FYI - When you blend boiling hot soup, make sure you are holding the lid very tight. Unfortunately I learned this the hard way and ended up wearing some of the soup and gave myself 1st degree burns.

Cranberry Sauce

Sticky Sweet Cranberry Tofu

Green Bean Casserole

Mashed Potatoes and Brown Gravy

(from top to right) Rustic Stuffing w/ Pecans,
Field Roasted Stuffed Hazelnut Cranberry En Croute,
Sweet Potato Biscuit & Mashed Potatoes and Gravy

Pumpkin Pie w/ Soy Whipped Cream

Rustic Stuffing w/ Pecans

Sweet Potato Biscuits

Roasted Turnips, Celery Root and Carrots

Fresh Corn Soup & a (veggie) buttered Sweet Potato Biscuit

Friday, November 19, 2010

Book Review: Why We Love Dogs, Eat Pigs, and Wear Cows: An Introduction to Carnism by Melanie Joy, PhD

How many of you enjoy bacon? But did you ever want to eat dog? Or whale? Or what about squirrel? I'm sure most of the readers of this blog would have no problem eating bacon (pig), and most would have to be on a stranded island to eat a dog. Why is that? Why as humans have we selectively decided which animals were edible or non-edible? Why We Love Dogs, Eat Pigs and Wear Cows explores this very idea.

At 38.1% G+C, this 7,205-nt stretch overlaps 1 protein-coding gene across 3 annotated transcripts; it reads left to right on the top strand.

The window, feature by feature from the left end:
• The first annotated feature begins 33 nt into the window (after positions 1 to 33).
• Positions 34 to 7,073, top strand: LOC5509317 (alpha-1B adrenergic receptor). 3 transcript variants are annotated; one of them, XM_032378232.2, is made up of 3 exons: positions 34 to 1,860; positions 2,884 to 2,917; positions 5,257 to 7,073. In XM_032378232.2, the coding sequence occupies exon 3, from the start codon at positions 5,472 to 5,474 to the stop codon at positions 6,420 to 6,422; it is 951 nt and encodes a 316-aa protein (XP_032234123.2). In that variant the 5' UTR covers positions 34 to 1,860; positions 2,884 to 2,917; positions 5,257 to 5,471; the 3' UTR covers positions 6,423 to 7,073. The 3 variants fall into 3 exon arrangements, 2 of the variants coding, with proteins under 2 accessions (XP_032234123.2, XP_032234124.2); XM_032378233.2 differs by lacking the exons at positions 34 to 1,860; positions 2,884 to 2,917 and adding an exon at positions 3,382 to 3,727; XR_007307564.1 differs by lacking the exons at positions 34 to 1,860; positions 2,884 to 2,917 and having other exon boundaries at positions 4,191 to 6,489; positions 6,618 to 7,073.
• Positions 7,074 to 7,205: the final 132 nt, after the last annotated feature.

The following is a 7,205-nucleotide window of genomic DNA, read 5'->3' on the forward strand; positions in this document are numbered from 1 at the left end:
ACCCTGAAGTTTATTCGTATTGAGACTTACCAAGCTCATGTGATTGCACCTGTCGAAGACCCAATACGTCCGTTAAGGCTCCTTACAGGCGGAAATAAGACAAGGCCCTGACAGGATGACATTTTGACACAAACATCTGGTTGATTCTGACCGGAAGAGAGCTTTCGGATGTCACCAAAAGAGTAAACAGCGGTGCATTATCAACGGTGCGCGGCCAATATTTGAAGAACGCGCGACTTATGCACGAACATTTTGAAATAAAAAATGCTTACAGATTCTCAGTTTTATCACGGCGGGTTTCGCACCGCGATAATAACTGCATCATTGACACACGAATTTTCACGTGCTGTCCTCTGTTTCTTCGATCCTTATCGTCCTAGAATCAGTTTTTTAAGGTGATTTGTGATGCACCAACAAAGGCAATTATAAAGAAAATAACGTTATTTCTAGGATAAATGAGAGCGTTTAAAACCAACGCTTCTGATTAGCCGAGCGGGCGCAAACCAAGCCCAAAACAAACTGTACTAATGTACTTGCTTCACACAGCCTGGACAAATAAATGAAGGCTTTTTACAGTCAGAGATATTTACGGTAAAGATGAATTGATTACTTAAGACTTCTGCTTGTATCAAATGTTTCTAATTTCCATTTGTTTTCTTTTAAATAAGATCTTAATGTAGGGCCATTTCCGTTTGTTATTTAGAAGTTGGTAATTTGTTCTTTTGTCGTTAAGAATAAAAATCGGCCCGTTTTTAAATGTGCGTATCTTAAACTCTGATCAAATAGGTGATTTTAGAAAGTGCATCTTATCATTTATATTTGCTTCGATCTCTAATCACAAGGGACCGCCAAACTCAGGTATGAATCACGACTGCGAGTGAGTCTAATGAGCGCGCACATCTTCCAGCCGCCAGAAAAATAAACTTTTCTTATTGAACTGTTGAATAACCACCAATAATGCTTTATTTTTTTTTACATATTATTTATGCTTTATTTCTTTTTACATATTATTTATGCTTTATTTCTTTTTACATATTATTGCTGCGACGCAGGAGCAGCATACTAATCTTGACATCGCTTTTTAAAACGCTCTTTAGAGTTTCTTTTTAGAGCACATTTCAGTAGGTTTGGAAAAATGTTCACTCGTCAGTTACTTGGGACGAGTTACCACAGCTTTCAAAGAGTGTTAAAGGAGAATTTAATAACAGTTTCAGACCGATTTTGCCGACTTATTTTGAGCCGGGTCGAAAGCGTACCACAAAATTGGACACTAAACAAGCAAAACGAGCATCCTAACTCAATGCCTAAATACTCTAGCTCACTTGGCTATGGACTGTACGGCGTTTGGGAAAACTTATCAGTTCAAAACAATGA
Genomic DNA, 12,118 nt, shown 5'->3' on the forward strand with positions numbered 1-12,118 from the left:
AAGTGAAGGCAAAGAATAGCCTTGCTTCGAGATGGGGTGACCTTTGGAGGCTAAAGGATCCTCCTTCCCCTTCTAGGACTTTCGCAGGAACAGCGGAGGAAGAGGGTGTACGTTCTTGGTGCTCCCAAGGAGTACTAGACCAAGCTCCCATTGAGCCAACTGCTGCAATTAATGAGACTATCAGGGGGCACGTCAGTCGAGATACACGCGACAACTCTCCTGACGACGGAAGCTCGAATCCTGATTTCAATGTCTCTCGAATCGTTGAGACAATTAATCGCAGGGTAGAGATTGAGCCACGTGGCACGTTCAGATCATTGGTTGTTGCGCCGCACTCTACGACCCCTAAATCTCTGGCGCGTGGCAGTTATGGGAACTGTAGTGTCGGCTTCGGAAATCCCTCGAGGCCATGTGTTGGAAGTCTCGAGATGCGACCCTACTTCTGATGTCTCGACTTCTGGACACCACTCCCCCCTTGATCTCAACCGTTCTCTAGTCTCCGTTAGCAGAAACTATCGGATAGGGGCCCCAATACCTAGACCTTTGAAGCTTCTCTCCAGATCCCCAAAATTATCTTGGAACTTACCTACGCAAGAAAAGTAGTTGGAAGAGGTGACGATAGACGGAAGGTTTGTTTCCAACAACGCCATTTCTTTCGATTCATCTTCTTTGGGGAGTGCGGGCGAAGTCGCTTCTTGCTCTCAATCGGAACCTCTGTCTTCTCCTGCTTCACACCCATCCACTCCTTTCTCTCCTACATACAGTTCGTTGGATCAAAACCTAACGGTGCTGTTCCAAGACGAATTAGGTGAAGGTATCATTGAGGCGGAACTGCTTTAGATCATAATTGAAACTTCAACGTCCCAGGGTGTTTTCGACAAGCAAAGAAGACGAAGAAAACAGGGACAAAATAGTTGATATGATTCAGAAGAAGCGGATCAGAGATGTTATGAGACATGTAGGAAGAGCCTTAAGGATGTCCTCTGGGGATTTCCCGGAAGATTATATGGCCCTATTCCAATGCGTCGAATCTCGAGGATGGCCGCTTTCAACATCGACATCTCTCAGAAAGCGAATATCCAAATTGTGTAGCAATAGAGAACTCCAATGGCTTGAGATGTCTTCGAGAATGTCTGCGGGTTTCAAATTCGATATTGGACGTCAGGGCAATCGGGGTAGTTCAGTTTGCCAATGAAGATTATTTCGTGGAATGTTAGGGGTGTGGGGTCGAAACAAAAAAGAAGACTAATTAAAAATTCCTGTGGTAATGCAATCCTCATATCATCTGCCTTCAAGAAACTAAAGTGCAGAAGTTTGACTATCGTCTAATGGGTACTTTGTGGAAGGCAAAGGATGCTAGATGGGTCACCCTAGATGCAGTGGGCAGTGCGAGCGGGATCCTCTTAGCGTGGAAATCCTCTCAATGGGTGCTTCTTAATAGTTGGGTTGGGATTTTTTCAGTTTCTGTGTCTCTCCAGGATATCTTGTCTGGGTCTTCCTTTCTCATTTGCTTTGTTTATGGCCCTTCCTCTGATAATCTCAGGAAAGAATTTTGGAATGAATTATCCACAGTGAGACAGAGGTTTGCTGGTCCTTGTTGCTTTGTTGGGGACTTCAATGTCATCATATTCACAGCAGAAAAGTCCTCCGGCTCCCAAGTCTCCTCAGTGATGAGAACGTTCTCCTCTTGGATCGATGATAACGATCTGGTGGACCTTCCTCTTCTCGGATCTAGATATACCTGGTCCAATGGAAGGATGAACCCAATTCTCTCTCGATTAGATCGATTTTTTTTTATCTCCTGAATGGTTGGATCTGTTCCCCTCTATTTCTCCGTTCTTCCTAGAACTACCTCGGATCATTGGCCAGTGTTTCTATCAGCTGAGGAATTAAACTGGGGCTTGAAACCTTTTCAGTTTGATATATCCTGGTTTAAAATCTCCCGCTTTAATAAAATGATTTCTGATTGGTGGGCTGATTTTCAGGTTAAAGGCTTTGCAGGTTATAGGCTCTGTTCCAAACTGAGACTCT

The book also creates a relatively new term to describe meat-eaters. Here is a passage from the book that describes carnism and carnists.

"Carnism is the belief system in which eating certain animals is considered ethical and appropriate. Carnists, people who eat meat, are not the same as carnivores. Carnivores are animals that are dependent on meat to survive. Carnists are also not merely omnivores. An omnivore is an animal, human or nonhuman, that has the physiological ability to ingest both plants and meat. But, like "carnivore," "omnivore" is a term that describes one's biological constitution, not one's philosophical choice. Carnists eat meat not because they need to, but because they choose to, and choices always stem from beliefs."